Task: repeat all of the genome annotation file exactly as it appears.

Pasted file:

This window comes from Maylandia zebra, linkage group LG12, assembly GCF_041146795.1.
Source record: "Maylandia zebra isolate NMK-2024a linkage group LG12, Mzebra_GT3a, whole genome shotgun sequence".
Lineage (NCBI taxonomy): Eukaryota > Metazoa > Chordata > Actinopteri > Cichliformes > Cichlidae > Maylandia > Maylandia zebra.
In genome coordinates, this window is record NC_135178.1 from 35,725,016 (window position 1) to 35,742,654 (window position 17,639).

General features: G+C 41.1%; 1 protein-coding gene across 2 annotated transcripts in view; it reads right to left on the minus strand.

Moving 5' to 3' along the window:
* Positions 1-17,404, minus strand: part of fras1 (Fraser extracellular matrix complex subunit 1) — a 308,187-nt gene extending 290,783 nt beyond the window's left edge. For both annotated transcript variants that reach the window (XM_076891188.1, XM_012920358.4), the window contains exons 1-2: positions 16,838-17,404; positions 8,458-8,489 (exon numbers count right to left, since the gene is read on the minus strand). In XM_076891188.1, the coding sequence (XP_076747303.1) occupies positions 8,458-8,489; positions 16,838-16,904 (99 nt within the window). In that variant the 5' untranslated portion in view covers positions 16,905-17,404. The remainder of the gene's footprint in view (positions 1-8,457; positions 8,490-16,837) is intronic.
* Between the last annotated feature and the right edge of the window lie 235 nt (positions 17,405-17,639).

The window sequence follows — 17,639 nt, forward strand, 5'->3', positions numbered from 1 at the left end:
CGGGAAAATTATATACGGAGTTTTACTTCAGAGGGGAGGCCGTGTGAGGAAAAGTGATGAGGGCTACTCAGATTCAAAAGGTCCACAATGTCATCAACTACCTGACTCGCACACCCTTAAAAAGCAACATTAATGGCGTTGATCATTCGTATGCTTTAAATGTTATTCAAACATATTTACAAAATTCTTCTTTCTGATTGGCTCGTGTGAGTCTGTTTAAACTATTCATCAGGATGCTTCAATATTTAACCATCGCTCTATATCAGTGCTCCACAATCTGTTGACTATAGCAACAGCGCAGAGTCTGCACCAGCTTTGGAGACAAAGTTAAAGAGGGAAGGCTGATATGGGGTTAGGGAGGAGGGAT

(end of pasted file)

This window comes from Maylandia zebra, linkage group LG12, assembly GCF_041146795.1.
Source record: "Maylandia zebra isolate NMK-2024a linkage group LG12, Mzebra_GT3a, whole genome shotgun sequence".
Lineage (NCBI taxonomy): Eukaryota > Metazoa > Chordata > Actinopteri > Cichliformes > Cichlidae > Maylandia > Maylandia zebra.
In genome coordinates, this window is record NC_135178.1 from 35,725,016 (window position 1) to 35,742,654 (window position 17,639).

General features: G+C 41.1%; 1 protein-coding gene across 2 annotated transcripts in view; it reads right to left on the minus strand.

Moving 5' to 3' along the window:
* Positions 1-17,404, minus strand: part of fras1 (Fraser extracellular matrix complex subunit 1) — a 308,187-nt gene extending 290,783 nt beyond the window's left edge. For both annotated transcript variants that reach the window (XM_076891188.1, XM_012920358.4), the window contains exons 1-2: positions 16,838-17,404; positions 8,458-8,489 (exon numbers count right to left, since the gene is read on the minus strand). In XM_076891188.1, the coding sequence (XP_076747303.1) occupies positions 8,458-8,489; positions 16,838-16,904 (99 nt within the window). In that variant the 5' untranslated portion in view covers positions 16,905-17,404. The remainder of the gene's footprint in view (positions 1-8,457; positions 8,490-16,837) is intronic.
* Between the last annotated feature and the right edge of the window lie 235 nt (positions 17,405-17,639).

The window sequence follows — 17,639 nt, forward strand, 5'->3', positions numbered from 1 at the left end:
CGGGAAAATTATATACGGAGTTTTACTTCAGAGGGGAGGCCGTGTGAGGAAAAGTGATGAGGGCTACTCAGATTCAAAAGGTCCACAATGTCATCAACTACCTGACTCGCACACCCTTAAAAAGCAACATTAATGGCGTTGATCATTCGTATGCTTTAAATGTTATTCAAACATATTTACAAAATTCTTCTTTCTGATTGGCTCGTGTGAGTCTGTTTAAACTATTCATCAGGATGCTTCAATATTTAACCATCGCTCTATATCAGTGCTCCACAATCTGTTGACTATAGCAACAGCGCAGAGTCTGCACCAGCTTTGGAGACAAAGTTAAAGAGGGAAGGCTGATATGGGGTTAGGGAGGAGGGAT